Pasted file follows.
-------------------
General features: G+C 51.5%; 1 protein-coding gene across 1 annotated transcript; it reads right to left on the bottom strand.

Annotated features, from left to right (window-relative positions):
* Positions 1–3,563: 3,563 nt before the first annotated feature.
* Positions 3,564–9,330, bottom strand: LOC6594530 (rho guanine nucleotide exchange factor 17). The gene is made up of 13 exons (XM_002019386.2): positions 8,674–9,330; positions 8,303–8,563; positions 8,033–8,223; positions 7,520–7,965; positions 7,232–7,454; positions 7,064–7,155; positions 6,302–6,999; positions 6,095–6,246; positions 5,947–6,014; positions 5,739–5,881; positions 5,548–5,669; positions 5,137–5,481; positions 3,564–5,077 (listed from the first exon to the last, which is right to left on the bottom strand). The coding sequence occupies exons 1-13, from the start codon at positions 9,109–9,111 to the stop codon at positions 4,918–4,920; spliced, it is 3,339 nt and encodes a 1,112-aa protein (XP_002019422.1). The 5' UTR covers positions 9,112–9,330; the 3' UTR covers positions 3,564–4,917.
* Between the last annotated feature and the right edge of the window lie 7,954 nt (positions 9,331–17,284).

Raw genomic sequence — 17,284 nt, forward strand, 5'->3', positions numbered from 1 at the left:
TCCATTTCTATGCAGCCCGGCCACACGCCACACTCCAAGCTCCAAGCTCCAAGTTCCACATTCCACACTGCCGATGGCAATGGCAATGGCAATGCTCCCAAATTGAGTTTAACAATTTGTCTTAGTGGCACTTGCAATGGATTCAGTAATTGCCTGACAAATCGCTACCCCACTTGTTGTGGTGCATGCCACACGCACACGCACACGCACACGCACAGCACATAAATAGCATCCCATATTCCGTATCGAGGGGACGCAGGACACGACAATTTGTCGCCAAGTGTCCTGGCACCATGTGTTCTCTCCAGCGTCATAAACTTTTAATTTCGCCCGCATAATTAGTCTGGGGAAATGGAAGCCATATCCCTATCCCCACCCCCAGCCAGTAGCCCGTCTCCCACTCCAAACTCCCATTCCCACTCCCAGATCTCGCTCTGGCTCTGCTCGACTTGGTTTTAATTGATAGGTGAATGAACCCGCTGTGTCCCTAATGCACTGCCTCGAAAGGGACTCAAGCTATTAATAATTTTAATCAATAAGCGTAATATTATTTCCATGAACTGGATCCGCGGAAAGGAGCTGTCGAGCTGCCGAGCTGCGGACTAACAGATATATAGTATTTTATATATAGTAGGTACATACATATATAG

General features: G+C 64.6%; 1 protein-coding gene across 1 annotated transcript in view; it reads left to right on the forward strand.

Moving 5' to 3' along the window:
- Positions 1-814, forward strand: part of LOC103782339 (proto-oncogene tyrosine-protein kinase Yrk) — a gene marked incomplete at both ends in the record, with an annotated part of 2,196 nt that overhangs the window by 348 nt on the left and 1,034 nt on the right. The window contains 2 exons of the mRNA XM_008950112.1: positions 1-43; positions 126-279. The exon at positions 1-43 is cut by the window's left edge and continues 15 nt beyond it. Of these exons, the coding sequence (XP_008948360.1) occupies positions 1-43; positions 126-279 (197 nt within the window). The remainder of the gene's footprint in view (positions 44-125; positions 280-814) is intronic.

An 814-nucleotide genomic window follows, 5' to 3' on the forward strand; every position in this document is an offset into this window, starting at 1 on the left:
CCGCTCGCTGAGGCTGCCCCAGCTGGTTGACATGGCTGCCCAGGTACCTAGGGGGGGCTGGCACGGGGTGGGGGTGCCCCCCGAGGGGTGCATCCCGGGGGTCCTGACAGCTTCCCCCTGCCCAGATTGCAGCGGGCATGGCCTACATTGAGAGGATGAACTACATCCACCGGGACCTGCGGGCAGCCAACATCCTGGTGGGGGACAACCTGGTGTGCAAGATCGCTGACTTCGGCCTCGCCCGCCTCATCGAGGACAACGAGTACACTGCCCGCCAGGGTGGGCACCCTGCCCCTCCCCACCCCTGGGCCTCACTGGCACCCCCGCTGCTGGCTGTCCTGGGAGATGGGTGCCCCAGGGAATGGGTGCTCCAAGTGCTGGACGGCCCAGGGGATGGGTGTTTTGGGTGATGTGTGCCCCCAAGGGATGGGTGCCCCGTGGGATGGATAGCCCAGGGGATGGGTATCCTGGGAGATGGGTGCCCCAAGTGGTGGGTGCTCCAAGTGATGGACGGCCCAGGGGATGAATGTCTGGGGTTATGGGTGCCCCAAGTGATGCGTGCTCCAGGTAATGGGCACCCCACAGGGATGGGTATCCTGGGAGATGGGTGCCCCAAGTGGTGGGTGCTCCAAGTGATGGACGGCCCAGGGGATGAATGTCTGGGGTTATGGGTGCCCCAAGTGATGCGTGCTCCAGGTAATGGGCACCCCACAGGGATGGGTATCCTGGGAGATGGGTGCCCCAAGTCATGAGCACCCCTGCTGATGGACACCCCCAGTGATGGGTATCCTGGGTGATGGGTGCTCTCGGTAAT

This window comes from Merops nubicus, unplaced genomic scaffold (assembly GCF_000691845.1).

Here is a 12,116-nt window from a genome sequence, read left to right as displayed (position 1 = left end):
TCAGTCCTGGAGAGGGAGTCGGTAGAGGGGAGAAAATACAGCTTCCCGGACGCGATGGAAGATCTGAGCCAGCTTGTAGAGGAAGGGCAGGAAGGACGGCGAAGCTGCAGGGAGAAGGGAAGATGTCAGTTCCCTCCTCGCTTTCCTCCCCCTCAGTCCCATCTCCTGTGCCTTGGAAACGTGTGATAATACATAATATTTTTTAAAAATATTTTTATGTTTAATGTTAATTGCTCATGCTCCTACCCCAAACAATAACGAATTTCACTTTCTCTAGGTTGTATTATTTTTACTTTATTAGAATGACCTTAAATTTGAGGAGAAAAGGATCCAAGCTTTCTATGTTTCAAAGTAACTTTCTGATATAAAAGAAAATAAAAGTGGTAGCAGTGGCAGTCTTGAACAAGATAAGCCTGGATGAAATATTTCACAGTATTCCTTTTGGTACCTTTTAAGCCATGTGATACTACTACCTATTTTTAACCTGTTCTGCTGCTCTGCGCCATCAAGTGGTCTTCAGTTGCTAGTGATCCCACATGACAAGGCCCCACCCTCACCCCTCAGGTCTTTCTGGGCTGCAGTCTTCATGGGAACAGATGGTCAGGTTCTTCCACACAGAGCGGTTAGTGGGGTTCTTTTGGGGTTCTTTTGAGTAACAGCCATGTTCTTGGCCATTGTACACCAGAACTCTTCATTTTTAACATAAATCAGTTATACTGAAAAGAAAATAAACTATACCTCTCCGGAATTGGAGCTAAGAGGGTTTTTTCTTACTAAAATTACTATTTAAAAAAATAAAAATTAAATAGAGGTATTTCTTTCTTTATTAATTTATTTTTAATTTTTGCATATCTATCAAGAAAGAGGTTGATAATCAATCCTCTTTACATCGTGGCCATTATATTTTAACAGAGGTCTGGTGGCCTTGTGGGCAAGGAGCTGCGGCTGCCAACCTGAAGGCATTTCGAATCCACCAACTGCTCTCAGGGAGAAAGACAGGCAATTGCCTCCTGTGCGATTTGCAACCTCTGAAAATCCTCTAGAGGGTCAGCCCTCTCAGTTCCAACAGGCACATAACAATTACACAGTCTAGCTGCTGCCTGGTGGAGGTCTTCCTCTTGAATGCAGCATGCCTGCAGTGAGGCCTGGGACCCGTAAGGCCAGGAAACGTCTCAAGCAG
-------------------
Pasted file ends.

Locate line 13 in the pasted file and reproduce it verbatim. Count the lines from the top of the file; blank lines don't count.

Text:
This window comes from Merops nubicus, unplaced genomic scaffold (assembly GCF_000691845.1).